Wednesday, February 18, 2009

Policemen and Motorcycles

Dave: I was reading a book about Canadian-Guatemalan solidarity this afternoon, when I heard the sickening sound of a car accident outside our house. If you've ever been in or witnessed one, you know that the sound is unmistakable.

I grabbed my phone and shoes and sprinted down the lane to the highway that is fifty yards below our house. A damaged car was right at the end of our lane, with a spidered windshield and two people standing in shock. Fifty yards further back, there were a half-dozen people already, standing around two men on the ground. I am grateful for the first-aid training I've had, and how it kicks in during emergencies. A man was calling an ambulance already, but the others were standing back, dumbfounded. Nobody was helping the victims yet.

I dropped beside the two men, and realized they were tourist police officers, and their wrecked motorcycle was in the ditch. I asked the onlookers for water and toilet paper, gave the first man a drink, and wiped the blood out of his eyes. His name was Manuel, and his leg was broken. I kept him calm, telling him what was happening. The other officer was conscious too, and was in the deep gutter (so he was stabilized). His leg was also broken.

Danaya arrived with Zane immediately, bringing our ice packs for their legs, and our first-aid Ziploc. We used maxi-pads to halt the blood flow on their legs and hands, since we didn't have anything else.

Two ambulances and about 10 police trucks were on the scene shortly after. The policemen immediately took all the officers' guns, handcuffs, and equipment (we assume so they weren't stolen by onlookers). The ambulances (volunteer firefighters/paramedics) only had one splint, and no bandaids or other first aid supplies. We tied up their wounds with strips of rags, and put the splint on the first officer. Another officer called for a machete, and cut limbs from a tree to make a second splint for the other officer.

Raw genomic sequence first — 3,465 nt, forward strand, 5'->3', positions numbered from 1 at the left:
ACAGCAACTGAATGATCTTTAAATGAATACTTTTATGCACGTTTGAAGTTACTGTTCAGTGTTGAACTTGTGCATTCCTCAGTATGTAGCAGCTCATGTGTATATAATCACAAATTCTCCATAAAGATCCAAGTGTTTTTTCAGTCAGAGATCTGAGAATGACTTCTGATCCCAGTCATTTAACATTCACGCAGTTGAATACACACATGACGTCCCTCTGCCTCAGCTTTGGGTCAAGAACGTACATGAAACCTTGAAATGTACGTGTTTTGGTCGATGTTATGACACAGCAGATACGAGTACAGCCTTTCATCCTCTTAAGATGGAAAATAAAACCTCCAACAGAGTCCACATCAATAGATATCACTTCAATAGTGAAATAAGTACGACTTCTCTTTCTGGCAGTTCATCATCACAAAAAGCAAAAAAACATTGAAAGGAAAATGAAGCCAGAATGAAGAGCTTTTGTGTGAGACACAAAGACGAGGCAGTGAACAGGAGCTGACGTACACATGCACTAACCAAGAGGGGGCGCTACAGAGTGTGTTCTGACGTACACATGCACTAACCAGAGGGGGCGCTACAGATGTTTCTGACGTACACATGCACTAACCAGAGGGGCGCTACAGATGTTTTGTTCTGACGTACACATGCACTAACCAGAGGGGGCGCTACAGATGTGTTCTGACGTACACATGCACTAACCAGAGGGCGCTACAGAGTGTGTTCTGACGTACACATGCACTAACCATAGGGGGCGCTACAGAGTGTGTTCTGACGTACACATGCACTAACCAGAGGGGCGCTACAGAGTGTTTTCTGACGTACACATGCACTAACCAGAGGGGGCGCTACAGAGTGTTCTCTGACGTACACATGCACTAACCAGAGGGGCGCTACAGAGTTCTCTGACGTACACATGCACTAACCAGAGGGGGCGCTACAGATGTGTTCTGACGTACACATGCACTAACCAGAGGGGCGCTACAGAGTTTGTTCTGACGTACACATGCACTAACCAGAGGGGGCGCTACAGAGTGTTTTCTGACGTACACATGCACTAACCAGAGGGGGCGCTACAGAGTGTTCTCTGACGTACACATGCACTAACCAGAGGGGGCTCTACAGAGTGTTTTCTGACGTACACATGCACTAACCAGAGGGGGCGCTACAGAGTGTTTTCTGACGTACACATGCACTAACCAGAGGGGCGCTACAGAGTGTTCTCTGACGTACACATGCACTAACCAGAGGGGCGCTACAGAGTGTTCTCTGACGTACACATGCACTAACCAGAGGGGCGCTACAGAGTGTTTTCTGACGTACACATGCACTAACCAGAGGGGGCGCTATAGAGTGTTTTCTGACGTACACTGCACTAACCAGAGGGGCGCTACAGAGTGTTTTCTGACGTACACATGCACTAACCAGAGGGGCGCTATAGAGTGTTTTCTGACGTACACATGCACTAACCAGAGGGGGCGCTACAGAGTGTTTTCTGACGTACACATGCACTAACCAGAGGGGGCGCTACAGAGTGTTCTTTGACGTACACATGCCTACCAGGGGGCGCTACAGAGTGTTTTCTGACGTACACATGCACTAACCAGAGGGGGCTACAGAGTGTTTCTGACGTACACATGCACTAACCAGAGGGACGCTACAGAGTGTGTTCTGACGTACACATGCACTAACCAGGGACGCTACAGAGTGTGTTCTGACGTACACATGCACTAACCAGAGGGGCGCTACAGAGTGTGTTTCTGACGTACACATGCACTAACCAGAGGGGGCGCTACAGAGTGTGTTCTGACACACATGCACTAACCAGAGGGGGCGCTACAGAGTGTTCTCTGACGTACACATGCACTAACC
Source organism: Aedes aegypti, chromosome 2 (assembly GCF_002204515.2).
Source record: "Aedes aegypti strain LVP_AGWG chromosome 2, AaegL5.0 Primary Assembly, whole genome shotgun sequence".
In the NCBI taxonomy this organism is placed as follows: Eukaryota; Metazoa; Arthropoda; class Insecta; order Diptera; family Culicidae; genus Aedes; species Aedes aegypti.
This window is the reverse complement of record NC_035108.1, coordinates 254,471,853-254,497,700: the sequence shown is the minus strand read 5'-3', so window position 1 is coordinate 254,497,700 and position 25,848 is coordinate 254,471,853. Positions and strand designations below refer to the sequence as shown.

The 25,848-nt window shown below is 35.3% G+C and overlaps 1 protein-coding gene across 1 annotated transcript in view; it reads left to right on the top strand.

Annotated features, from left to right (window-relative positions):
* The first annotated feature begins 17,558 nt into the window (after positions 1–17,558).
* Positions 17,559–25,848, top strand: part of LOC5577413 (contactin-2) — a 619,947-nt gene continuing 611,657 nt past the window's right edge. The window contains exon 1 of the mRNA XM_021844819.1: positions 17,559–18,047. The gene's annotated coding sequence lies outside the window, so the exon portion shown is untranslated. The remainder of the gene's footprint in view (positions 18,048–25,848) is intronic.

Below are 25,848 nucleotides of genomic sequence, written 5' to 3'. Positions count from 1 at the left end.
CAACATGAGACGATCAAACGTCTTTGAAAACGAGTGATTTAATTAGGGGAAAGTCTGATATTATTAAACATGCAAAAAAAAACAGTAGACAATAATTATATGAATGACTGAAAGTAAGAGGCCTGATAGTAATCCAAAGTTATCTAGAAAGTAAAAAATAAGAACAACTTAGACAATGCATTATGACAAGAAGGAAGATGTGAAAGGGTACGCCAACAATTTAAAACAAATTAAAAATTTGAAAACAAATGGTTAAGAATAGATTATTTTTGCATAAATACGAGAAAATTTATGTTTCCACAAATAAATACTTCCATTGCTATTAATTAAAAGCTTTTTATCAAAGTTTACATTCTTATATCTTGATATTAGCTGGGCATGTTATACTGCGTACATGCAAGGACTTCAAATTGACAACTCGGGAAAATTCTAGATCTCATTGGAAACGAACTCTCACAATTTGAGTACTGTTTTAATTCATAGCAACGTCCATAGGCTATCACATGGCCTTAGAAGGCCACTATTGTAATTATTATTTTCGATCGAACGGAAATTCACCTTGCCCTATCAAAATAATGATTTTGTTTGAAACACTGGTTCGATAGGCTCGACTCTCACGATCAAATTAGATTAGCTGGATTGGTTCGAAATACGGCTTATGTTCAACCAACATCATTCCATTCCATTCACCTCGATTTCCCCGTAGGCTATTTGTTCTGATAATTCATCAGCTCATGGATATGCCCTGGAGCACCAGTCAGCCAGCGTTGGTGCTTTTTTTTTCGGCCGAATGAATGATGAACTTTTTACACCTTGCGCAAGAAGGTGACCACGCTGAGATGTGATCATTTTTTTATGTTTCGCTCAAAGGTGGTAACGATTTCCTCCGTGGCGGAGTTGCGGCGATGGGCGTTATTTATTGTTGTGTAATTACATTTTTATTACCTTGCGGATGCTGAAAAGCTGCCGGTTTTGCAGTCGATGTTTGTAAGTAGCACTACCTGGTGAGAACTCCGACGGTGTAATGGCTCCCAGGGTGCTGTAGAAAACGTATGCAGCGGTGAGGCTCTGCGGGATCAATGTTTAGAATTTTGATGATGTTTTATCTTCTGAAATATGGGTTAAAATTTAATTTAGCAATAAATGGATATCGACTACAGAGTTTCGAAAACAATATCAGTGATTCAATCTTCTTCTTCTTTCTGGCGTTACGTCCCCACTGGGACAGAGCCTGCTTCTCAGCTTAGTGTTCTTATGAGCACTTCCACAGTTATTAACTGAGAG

Some of the other officers thanked me for my help, and I just replied that I appreciate their protection for tourists - it's my honour to help.

By this time, there are a few hundred people on the scene, watching or waiting for traffic to resume. The ambulances raced away, followed by the police trucks, spectator vehicles, and tuc-tucs. A few minutes later, it was as though nothing had ever happened, and life goes on in Guatemala.

It's good to be in the right place at the right time, for accidents, not by accident. Solidarity on the street is much more vivid than in the book. They are my neighbours and my friends.


Anonymous said...

Hullo, you 3,
Enjoyed your stories, as always. Thanks for the efforts you make to keep the 'conexions' vivid and real.

If people were to be in an accident, it looks like in front of your house is a good place for it to happen. Who knows the repercussions and reverberations of one's actions? Your loving and informed response will no doubt be remembered. THere are many who, upon hearing the noise of an accident, would stay away. Yes, solidarity is richer - and tougher- to live, and to speak. I am inspired by your story. So much to learn.... thank you.
ps Sounds like the paramedics could use some medical equipment. Did you happen to notice if they had rubber gloves....?

Gary & Lynda said...

Scary stuff Dave. This is why we pray for protection for you guys, so that you aren't the victims. Medical care in these places is scary, it's good you were able to help.